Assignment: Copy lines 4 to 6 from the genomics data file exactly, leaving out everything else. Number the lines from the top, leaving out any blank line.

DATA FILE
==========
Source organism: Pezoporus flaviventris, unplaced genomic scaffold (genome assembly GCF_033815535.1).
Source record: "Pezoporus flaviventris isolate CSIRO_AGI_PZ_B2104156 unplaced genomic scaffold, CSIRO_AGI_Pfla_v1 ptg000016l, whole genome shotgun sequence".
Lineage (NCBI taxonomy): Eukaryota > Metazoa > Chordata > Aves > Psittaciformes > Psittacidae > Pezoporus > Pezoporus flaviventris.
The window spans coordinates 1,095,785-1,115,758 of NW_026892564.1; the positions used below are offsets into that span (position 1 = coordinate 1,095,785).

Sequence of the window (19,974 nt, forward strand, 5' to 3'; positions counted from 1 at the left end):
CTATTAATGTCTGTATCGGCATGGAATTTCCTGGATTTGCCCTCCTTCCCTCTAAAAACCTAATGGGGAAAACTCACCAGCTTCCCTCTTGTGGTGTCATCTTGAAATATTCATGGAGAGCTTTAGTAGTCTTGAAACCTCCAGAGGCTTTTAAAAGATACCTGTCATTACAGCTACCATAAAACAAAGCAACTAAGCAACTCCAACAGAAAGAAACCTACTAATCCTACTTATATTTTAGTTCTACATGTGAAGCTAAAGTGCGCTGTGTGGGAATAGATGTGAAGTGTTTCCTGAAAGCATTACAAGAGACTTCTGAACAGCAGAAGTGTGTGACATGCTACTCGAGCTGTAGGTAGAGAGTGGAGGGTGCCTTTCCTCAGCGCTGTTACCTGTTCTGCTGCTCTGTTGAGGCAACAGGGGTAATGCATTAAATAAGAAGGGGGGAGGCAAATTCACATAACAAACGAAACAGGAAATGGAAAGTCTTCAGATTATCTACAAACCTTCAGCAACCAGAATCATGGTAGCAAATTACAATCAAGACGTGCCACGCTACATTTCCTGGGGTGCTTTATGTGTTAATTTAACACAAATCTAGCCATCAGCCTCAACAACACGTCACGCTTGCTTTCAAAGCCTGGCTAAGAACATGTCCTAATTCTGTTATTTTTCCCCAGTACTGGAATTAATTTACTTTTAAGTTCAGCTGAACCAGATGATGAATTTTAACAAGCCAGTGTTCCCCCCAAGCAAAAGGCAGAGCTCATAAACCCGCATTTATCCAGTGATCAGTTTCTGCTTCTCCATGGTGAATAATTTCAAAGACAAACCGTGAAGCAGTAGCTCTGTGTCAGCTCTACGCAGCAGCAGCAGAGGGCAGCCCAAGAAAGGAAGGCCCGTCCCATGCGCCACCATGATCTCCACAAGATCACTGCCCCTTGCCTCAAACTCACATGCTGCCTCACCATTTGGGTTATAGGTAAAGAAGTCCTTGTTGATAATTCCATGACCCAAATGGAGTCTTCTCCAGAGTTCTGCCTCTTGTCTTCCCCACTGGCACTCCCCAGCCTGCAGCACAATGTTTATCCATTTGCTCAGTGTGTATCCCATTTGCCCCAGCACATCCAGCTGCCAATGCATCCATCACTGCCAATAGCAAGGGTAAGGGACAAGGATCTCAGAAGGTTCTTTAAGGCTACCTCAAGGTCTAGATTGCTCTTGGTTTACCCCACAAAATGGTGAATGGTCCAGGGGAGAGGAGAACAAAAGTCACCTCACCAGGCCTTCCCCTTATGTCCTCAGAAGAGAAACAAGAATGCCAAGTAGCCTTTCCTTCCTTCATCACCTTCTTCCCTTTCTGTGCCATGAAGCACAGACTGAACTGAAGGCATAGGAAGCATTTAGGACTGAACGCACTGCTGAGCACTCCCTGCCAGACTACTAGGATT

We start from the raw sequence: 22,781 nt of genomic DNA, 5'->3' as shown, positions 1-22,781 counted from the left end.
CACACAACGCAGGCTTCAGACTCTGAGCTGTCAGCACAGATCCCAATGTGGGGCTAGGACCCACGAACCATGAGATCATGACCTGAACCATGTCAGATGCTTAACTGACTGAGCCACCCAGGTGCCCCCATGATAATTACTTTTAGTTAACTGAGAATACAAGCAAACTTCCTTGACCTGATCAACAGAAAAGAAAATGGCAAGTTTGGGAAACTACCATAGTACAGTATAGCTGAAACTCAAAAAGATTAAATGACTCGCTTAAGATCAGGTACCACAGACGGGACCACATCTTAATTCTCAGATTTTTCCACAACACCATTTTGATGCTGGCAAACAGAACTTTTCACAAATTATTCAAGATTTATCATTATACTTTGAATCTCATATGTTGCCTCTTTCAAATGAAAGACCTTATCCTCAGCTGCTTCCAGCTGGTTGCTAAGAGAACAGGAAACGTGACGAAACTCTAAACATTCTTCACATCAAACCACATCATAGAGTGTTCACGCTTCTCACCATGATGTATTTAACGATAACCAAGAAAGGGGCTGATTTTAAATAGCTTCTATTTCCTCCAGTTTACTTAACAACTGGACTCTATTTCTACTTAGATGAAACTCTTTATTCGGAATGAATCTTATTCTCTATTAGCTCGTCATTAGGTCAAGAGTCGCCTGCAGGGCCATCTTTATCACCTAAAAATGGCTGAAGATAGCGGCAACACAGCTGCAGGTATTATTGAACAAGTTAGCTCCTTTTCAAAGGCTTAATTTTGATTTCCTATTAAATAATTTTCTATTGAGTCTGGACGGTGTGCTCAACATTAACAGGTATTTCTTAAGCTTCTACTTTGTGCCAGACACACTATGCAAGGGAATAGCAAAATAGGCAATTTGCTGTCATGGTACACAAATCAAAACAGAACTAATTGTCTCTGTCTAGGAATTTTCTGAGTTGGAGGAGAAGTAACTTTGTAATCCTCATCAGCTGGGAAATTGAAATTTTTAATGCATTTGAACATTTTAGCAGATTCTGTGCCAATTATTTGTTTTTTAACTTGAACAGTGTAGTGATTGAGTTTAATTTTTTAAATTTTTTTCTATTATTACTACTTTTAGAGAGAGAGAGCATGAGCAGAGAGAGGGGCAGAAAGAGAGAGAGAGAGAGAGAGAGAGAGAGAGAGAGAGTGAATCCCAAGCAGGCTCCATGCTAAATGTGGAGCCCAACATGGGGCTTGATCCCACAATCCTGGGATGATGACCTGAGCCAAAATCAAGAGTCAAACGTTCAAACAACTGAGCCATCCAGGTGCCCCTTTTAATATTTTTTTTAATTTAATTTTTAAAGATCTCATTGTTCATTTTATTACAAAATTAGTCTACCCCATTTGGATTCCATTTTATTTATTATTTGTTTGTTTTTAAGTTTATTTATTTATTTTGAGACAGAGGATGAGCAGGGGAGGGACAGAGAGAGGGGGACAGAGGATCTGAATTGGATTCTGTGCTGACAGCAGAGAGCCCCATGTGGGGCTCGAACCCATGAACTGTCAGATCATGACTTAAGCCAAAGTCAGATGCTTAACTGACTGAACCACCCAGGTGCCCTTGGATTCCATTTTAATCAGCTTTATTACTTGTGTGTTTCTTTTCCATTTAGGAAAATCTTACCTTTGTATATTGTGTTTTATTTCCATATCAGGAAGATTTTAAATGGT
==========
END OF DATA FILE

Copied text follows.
The window spans coordinates 1,095,785-1,115,758 of NW_026892564.1; the positions used below are offsets into that span (position 1 = coordinate 1,095,785).

Sequence of the window (19,974 nt, forward strand, 5' to 3'; positions counted from 1 at the left end):
CTATTAATGTCTGTATCGGCATGGAATTTCCTGGATTTGCCCTCCTTCCCTCTAAAAACCTAATGGGGAAAACTCACCAGCTTCCCTCTTGTGGTGTCATCTTGAAATATTCATGGAGAGCTTTAGTAGTCTTGAAACCTCCAGAGGCTTTTAAAAGATACCTGTCATTACAGCTACCATAAAACAAAGCAACTAAGCAACTCCAACAGAAAGAAACCTACTAATCCTACTTATATTTTAGTTCTACATGTGAAGCTAAAGTGCGCTGTGTGGGAATAGATGTGAAGTGTTTCCTGAAAGCATTACAAGAGACTTCTGAACAGCAGAAGTGTGTGACATGCTACTCGAGCTGTAGGTAGAGAGTGGAGGGTGCCTTTCCTCAGCGCTGTTACCTGTTCTGCTGCTCTGTTGAGGCAACAGGGGTAATGCATTAAATAAGAAGGGGGGAGGCAAATTCACATAACAAACGAAACAGGAAATGGAAAGTCTTCAGATTATCTACAAACCTTCAGCAACCAGAATCATGGTAGCAAATTACAATCAAGACGTGCCACGCTACATTTCCTGGGGTGCTTTATGTGTTAATTTAACACAAATCTAGCCATCAGCCTCAACAACACGTCACGCTTGCTTTCAAAGCCTGGCTAAGAACATGTCCTAATTCTGTTATTTTTCCCCAGTACTGGAATTAATTTACTTTTAAGTTCAGCTGAACCAGATGATGAATTTTAACAAGCCAGTGTTCCCCCCAAGCAAAAGGCAGAGCTCATAAACCCGCATTTATCCAGTGATCAGTTTCTGCTTCTCCATGGTGAATAATTTCAAAGACAAACCGTGAAGCAGTAGCTCTGTGTCAGCTCTACGCAGCAGCAGCAGAGGGCAGCCCAAGAAAGGAAGGCCCGTCCCATGCGCCACCATGATCTCCACAAGATCACTGCCCCTTGCCTCAAACTCACATGCTGCCTCACCATTTGGGTTATAGGTAAAGAAGTCCTTGTTGATAATTCCATGACCCAAATGGAGTCTTCTCCAGAGTTCTGCCTCTTGTCTTCCCCACTGGCACTCCCCAGCCTGCAGCACAATGTTTATCCATTTGCTCAGTGTGTATCCCATTTGCCCCAGCACATCCAGCTGCCAATGCATCCATCACTGCCAATAGCAAGGGTAAGGGACAAGGATCTCAGAAGGTTCTTTAAGGCTACCTCAAGGTCTAGATTGCTCTTGGTTTACCCCACAAAATGGTGAATGGTCCAGGGGAGAGGAGAACAAAAGTCACCTCACCAGGCCTTCCCCTTATGTCCTCAGAAGAGAAACAAGAATGCCAAGTAGCCTTTCCTTCCTTCATCACCTTCTTCCCTTTCTGTGCCATGAAGCACAGACTGAACTGAAGGCATAGGAAGCATTTAGGACTGAACGCACTGCTGAGCACTCCCTGCCAGACTACTAGGATT